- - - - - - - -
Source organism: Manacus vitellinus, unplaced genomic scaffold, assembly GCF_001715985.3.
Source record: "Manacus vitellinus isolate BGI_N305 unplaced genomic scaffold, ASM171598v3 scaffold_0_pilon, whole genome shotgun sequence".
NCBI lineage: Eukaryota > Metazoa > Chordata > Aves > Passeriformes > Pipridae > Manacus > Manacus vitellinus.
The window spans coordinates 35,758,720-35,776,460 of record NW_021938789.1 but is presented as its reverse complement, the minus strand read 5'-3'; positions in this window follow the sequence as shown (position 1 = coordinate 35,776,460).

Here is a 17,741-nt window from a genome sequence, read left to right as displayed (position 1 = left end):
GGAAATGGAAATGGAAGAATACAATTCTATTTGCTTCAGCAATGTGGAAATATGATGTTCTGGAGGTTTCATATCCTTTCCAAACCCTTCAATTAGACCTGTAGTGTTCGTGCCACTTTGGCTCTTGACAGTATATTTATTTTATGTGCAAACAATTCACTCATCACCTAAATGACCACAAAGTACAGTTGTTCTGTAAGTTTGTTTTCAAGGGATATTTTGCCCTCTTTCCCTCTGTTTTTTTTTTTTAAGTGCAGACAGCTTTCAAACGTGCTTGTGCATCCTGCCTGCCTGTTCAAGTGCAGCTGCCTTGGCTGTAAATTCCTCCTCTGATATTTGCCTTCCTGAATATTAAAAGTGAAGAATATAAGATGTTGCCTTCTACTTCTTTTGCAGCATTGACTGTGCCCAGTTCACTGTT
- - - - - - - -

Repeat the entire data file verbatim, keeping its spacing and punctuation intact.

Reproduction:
Source organism: Manacus vitellinus, unplaced genomic scaffold, assembly GCF_001715985.3.
Source record: "Manacus vitellinus isolate BGI_N305 unplaced genomic scaffold, ASM171598v3 scaffold_0_pilon, whole genome shotgun sequence".
NCBI lineage: Eukaryota > Metazoa > Chordata > Aves > Passeriformes > Pipridae > Manacus > Manacus vitellinus.
The window spans coordinates 35,758,720-35,776,460 of record NW_021938789.1 but is presented as its reverse complement, the minus strand read 5'-3'; positions in this window follow the sequence as shown (position 1 = coordinate 35,776,460).

Here is a 17,741-nt window from a genome sequence, read left to right as displayed (position 1 = left end):
GGAAATGGAAATGGAAGAATACAATTCTATTTGCTTCAGCAATGTGGAAATATGATGTTCTGGAGGTTTCATATCCTTTCCAAACCCTTCAATTAGACCTGTAGTGTTCGTGCCACTTTGGCTCTTGACAGTATATTTATTTTATGTGCAAACAATTCACTCATCACCTAAATGACCACAAAGTACAGTTGTTCTGTAAGTTTGTTTTCAAGGGATATTTTGCCCTCTTTCCCTCTGTTTTTTTTTTTTAAGTGCAGACAGCTTTCAAACGTGCTTGTGCATCCTGCCTGCCTGTTCAAGTGCAGCTGCCTTGGCTGTAAATTCCTCCTCTGATATTTGCCTTCCTGAATATTAAAAGTGAAGAATATAAGATGTTGCCTTCTACTTCTTTTGCAGCATTGACTGTGCCCAGTTCACTGTT